When we have a funeral in the small midwestern town where I grew up, we always have ham buns and cake. We come back from the committal service, go to the church hall, sit on folding chairs, and the Ladies' Aid Society serves us coffee or tea, ham on buns from Vander Ploeg's bakery, and white cake. We gathered there after my mother's funeral thirty years ago, after my father's nine years ago, and last year after my Aunt Bell's.
Articles in this issue:
We Enter into God's Presence with Praise
Prelude (The prelude will be organ music and congregational singing. The songs will be sung without announcement. Congregation is to join in as they enter.)
"God of All Ages"
[PH 262, PsH 599, RL 494, TH 710]
"We Plow the Fields and Scatter"
[PH 560, PsH 456, RL 17, TH 714]
"Now Thank We All Our God"
[PH 555, PsH 454, RL 61, TH 98]
New Way to Get Choral Music
A new service concept has been initiated by Christian Music Clearing House. This organization is currently working with over fifty churches and has over 3,300 preowned choral music titles available for purchase, rent, or borrowing. The clearing house charges an annual fee and provides, in addition to suggested negotiation information, an inventory list of all available materials. For more information, contact: Christian Music Clearing House, P.O. Box 771239, Wichita, KS 67277-1239.
For the last time this past week, I hope, I let an essentially pagan industry dictate to my colleagues and me how we go about what should be a uniquely Christian celebration.
My friend Manker Sherrod, an enthusiastic World subscriber, died at the age of 85. From his earliest years, Manker was a follower of Christ—and everyone around him knew of his faithful Christian testimony.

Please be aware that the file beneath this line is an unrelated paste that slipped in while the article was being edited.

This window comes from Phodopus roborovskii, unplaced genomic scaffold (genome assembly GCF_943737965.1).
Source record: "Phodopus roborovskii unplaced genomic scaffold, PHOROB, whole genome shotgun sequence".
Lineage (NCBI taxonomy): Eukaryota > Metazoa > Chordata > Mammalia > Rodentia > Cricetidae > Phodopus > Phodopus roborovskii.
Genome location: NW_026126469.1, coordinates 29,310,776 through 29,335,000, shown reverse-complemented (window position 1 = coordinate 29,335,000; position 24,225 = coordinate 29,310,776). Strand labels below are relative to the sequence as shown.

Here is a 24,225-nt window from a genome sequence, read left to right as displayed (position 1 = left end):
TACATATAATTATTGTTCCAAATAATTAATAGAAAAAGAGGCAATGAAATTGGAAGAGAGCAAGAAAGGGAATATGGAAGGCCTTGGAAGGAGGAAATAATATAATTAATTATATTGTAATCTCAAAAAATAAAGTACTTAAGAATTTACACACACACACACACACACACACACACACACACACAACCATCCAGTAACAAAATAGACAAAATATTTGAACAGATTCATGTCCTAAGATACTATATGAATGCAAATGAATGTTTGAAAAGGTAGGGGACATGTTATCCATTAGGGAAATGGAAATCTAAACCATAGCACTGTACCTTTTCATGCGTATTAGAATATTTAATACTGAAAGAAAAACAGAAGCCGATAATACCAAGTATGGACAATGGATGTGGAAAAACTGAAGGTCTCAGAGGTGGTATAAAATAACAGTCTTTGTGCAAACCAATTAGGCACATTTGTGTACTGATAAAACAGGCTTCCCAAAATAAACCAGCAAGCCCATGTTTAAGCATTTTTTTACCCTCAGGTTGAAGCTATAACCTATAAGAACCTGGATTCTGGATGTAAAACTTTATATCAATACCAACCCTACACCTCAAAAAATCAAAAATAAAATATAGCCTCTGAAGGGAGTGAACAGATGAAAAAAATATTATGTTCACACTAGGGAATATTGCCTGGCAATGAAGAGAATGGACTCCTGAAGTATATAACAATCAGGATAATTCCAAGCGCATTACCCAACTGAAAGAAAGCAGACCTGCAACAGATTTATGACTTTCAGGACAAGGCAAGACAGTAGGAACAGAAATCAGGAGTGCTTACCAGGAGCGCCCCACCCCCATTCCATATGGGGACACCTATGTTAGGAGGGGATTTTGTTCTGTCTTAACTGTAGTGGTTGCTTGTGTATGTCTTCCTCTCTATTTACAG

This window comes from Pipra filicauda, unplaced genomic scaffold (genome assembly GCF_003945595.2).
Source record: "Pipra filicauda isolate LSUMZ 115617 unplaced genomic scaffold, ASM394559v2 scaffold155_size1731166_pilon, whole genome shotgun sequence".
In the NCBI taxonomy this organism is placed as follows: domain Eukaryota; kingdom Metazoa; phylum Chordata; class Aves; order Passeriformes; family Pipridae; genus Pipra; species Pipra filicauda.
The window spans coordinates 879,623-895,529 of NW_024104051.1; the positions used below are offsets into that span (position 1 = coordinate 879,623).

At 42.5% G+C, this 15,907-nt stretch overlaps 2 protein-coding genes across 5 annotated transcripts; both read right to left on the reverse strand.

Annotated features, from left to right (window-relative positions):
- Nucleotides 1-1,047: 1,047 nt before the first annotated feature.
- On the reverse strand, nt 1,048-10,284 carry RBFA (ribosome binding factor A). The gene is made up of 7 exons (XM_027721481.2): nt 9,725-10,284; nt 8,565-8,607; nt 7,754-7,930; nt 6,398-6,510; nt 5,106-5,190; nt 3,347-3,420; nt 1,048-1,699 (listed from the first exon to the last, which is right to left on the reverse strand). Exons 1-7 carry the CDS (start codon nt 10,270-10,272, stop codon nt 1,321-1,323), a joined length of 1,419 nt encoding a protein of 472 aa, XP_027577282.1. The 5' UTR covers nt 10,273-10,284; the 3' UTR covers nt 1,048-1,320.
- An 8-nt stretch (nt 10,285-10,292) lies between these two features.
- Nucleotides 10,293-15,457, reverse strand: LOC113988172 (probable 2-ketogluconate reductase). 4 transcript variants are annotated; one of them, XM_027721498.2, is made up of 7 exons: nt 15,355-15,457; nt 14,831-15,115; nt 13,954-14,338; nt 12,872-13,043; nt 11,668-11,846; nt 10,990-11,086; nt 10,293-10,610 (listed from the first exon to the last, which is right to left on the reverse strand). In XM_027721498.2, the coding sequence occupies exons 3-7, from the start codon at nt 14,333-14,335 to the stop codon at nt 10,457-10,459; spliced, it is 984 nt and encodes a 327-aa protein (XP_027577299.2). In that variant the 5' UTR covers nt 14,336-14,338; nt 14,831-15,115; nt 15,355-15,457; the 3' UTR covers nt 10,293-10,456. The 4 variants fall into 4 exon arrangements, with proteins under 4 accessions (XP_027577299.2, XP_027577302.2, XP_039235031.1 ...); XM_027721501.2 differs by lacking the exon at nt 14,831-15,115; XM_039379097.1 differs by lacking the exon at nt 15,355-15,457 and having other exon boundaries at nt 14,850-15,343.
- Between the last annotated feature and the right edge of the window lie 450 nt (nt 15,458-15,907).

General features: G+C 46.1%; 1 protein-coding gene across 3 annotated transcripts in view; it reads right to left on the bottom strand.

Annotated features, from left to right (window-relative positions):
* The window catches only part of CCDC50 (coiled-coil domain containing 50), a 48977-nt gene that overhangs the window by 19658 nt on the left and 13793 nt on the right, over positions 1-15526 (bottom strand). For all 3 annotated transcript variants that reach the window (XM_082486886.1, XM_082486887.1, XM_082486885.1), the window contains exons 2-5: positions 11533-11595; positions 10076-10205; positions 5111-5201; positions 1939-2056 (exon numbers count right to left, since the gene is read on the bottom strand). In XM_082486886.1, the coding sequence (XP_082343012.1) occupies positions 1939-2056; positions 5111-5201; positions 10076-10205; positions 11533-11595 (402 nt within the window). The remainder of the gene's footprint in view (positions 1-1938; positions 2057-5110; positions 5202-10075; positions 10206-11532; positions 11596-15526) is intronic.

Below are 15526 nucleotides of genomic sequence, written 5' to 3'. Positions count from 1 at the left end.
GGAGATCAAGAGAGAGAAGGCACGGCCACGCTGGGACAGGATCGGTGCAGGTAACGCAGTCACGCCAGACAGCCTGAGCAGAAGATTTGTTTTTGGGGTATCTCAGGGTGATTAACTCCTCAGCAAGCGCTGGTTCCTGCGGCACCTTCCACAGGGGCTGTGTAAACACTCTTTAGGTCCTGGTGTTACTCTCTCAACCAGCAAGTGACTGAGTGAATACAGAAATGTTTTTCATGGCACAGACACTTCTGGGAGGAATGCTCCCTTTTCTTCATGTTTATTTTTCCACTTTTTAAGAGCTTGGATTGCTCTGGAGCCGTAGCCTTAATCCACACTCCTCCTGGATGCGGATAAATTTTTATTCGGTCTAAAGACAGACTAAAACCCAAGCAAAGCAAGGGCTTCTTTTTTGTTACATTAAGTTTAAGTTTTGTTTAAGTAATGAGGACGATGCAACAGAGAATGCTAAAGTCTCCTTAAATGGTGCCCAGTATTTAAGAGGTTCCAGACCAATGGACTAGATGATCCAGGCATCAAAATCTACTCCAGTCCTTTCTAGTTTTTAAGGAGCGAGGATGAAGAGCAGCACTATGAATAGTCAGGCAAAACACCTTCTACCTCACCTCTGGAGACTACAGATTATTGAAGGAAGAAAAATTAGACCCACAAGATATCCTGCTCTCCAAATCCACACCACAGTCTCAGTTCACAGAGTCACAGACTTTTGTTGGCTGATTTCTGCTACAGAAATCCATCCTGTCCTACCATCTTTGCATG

Nashville: Abingdon, 1979. 94 pp.
This resource is a I publication of the Sec-I tion on Worship of the United Methodist Church. "The Order of Service" appears as a special pamphlet and can be ordered in quantity. This Order includes a communion service and an "Order of Committal." The rest of the book consists of a discussion of the ministry of the church at death, extended commentary on the "Order of Service," and additional resources, including prayers and Scripture readings.
The funeral will soon begin in the church sanctuary. Family, friends, and members of the congregation have been seated and are awaiting the processional. In the narthex stand the minister and the pallbearers with the coffin. As a white cloth, or a "pall," is respectfully laid on the coffin, the minister begins the service with familiar words from Galatians 3:27: "For all of you who were baptized into Christ have clothed yourselves with Christ" he says.
I am writing these words on the first anniversary of my father's death. Before he died, he suffered for nearly three months with bowel cancer. He had a tumor removed a year earlier, but the cancer reappeared. He was eighty-two, and he did not want further surgery; he was eager to go home to be with his Lord.
Weddings and funerals are the two major rituals in contemporary culture in which virtually everyone participates. Both involve families, and both are often held in church.
Unlike weddings, however, funerals are seldom anticipated or planned for. They often come on us suddenly, giving us little time to prepare. Overwhelmed by grief, we are inclined to simply follow custom and tradition in planning the funeral service.